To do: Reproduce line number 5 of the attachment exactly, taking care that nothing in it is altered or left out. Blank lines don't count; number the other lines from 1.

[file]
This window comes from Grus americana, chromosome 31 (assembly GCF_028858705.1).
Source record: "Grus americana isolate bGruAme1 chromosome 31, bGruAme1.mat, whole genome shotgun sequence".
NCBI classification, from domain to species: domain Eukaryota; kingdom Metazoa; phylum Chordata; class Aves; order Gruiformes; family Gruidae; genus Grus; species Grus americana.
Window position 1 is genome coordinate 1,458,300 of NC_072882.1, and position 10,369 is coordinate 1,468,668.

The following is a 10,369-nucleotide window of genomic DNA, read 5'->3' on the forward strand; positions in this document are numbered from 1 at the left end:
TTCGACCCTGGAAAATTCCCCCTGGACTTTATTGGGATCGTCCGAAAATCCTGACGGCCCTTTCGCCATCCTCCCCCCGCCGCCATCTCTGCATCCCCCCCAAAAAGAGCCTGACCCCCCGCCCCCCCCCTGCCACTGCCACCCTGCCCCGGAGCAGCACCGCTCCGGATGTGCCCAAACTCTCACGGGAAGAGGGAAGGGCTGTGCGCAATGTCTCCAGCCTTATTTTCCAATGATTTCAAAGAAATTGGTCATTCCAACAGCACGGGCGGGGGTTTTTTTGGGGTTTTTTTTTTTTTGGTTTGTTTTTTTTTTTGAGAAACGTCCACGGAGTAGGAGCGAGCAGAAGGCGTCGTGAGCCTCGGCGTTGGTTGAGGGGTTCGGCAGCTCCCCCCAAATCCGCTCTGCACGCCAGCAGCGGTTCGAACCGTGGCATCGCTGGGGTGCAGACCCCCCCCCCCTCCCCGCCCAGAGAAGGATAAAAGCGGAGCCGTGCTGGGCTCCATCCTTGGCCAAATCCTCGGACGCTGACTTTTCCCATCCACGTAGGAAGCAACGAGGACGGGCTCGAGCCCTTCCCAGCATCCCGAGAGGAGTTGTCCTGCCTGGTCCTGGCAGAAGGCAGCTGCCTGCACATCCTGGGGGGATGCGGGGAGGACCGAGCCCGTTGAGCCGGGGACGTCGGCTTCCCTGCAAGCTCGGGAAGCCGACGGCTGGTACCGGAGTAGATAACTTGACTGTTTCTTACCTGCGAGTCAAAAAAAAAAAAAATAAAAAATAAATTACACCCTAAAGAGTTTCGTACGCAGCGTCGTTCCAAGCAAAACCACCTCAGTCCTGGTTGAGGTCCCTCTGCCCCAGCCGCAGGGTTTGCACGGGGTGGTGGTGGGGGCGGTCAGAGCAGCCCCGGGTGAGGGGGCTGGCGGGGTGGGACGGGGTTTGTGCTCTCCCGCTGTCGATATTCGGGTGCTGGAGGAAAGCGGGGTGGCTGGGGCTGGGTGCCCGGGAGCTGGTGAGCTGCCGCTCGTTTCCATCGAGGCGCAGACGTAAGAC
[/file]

The following is a 10,369-nucleotide window of genomic DNA, read 5'->3' on the forward strand; positions in this document are numbered from 1 at the left end: